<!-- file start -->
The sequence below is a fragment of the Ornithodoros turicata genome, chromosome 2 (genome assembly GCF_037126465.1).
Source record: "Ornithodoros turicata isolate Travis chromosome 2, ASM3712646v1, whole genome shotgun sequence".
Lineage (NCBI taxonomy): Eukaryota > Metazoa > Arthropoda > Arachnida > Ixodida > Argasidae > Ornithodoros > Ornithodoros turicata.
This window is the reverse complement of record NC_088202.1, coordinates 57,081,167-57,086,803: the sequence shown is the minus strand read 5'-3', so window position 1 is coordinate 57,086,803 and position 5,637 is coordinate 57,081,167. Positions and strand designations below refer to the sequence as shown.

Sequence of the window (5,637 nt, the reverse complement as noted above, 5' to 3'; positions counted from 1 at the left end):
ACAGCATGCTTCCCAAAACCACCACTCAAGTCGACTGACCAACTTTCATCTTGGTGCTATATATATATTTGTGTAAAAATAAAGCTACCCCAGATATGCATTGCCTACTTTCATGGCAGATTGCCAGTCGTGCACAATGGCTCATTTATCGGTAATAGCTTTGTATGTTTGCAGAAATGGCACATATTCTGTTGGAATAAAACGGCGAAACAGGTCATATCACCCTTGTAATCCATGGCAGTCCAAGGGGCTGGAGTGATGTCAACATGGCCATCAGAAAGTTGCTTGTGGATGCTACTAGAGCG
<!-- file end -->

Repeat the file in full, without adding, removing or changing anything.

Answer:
The sequence below is a fragment of the Ornithodoros turicata genome, chromosome 2 (genome assembly GCF_037126465.1).
Source record: "Ornithodoros turicata isolate Travis chromosome 2, ASM3712646v1, whole genome shotgun sequence".
Lineage (NCBI taxonomy): Eukaryota > Metazoa > Arthropoda > Arachnida > Ixodida > Argasidae > Ornithodoros > Ornithodoros turicata.
This window is the reverse complement of record NC_088202.1, coordinates 57,081,167-57,086,803: the sequence shown is the minus strand read 5'-3', so window position 1 is coordinate 57,086,803 and position 5,637 is coordinate 57,081,167. Positions and strand designations below refer to the sequence as shown.

Sequence of the window (5,637 nt, the reverse complement as noted above, 5' to 3'; positions counted from 1 at the left end):
ACAGCATGCTTCCCAAAACCACCACTCAAGTCGACTGACCAACTTTCATCTTGGTGCTATATATATATTTGTGTAAAAATAAAGCTACCCCAGATATGCATTGCCTACTTTCATGGCAGATTGCCAGTCGTGCACAATGGCTCATTTATCGGTAATAGCTTTGTATGTTTGCAGAAATGGCACATATTCTGTTGGAATAAAACGGCGAAACAGGTCATATCACCCTTGTAATCCATGGCAGTCCAAGGGGCTGGAGTGATGTCAACATGGCCATCAGAAAGTTGCTTGTGGATGCTACTAGAGCG